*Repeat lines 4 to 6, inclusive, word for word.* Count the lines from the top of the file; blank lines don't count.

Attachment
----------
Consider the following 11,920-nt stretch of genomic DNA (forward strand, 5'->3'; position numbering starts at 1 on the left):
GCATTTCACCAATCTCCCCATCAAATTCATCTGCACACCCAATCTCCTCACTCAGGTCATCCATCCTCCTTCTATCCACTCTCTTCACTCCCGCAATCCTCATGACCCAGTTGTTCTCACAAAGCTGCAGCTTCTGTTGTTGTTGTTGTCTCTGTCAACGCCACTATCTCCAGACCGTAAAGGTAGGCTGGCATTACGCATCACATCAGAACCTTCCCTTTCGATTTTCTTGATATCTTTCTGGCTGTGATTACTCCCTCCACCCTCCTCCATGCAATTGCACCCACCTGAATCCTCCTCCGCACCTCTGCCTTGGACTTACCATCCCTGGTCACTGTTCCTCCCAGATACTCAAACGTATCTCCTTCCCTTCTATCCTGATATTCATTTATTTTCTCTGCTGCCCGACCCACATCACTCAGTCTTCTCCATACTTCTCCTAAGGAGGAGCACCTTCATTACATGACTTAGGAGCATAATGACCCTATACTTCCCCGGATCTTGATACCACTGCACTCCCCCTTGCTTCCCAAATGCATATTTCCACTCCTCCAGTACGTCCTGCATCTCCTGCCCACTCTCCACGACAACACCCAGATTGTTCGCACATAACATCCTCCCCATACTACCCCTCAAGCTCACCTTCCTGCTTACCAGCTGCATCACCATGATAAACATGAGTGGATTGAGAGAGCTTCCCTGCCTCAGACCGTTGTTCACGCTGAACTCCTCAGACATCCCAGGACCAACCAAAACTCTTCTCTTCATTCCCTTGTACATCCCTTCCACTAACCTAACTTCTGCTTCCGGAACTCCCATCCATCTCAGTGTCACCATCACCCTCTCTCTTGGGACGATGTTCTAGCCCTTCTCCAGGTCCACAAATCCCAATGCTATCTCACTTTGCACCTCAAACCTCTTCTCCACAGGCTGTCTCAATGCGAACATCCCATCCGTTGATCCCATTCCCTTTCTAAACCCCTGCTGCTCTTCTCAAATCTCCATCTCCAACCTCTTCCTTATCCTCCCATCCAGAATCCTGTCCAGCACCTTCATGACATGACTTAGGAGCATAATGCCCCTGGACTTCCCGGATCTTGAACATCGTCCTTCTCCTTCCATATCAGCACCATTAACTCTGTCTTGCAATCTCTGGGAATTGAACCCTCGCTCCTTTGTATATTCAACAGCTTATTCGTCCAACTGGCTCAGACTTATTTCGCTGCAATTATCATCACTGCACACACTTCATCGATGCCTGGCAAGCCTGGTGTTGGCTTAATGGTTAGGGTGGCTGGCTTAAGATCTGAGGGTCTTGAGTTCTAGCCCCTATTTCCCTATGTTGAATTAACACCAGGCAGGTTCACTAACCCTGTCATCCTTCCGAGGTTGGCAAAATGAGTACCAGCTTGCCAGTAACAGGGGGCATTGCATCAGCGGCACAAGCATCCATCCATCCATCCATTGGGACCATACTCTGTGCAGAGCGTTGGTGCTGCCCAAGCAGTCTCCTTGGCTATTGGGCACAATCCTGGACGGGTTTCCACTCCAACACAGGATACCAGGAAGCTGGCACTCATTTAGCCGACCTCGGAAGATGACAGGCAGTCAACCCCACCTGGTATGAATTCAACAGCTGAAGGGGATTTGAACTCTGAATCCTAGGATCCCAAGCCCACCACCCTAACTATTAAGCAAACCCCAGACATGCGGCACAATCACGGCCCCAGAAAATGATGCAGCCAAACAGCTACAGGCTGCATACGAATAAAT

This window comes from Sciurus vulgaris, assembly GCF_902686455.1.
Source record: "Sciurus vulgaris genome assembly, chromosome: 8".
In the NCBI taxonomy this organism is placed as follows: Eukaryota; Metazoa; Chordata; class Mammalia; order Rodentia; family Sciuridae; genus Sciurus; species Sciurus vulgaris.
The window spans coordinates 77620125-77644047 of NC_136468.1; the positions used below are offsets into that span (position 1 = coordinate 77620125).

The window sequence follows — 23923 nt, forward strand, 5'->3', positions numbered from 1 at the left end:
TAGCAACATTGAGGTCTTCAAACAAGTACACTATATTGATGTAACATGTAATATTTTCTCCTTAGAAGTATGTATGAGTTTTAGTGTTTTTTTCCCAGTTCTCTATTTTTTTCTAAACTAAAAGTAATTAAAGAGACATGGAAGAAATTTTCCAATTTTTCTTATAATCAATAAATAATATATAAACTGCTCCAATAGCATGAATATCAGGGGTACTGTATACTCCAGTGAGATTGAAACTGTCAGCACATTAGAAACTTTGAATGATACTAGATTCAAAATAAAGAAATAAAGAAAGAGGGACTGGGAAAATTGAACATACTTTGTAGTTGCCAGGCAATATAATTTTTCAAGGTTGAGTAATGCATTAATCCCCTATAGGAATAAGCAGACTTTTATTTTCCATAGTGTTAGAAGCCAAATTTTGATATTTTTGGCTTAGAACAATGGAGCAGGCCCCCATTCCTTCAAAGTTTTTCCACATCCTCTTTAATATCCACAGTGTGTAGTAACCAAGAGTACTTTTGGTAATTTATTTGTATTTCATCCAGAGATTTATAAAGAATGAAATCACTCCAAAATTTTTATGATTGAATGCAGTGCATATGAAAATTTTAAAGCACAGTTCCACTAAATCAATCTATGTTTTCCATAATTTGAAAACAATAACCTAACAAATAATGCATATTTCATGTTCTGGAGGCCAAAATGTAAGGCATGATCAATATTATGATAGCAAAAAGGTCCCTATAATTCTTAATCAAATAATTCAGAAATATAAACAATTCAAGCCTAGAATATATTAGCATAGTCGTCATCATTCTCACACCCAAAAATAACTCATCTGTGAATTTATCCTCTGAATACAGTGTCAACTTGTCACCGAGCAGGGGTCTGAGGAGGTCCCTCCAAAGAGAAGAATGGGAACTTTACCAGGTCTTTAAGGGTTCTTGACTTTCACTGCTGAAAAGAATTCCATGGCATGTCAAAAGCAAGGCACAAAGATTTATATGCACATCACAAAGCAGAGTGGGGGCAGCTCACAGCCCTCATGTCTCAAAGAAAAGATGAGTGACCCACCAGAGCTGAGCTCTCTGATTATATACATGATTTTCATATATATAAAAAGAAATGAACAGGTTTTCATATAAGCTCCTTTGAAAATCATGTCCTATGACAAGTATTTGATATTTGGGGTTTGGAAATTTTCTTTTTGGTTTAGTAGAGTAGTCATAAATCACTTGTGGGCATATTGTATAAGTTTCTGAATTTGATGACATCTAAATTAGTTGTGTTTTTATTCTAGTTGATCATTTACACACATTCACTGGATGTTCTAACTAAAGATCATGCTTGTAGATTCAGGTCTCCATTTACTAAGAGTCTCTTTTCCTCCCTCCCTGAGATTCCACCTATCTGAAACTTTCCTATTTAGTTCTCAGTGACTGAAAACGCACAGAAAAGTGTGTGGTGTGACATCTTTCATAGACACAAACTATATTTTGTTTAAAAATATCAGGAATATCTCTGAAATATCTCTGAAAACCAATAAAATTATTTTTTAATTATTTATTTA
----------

Source record: "Sciurus vulgaris genome assembly, chromosome: 8".
In the NCBI taxonomy this organism is placed as follows: Eukaryota; Metazoa; Chordata; class Mammalia; order Rodentia; family Sciuridae; genus Sciurus; species Sciurus vulgaris.
The window spans coordinates 77620125-77644047 of NC_136468.1; the positions used below are offsets into that span (position 1 = coordinate 77620125).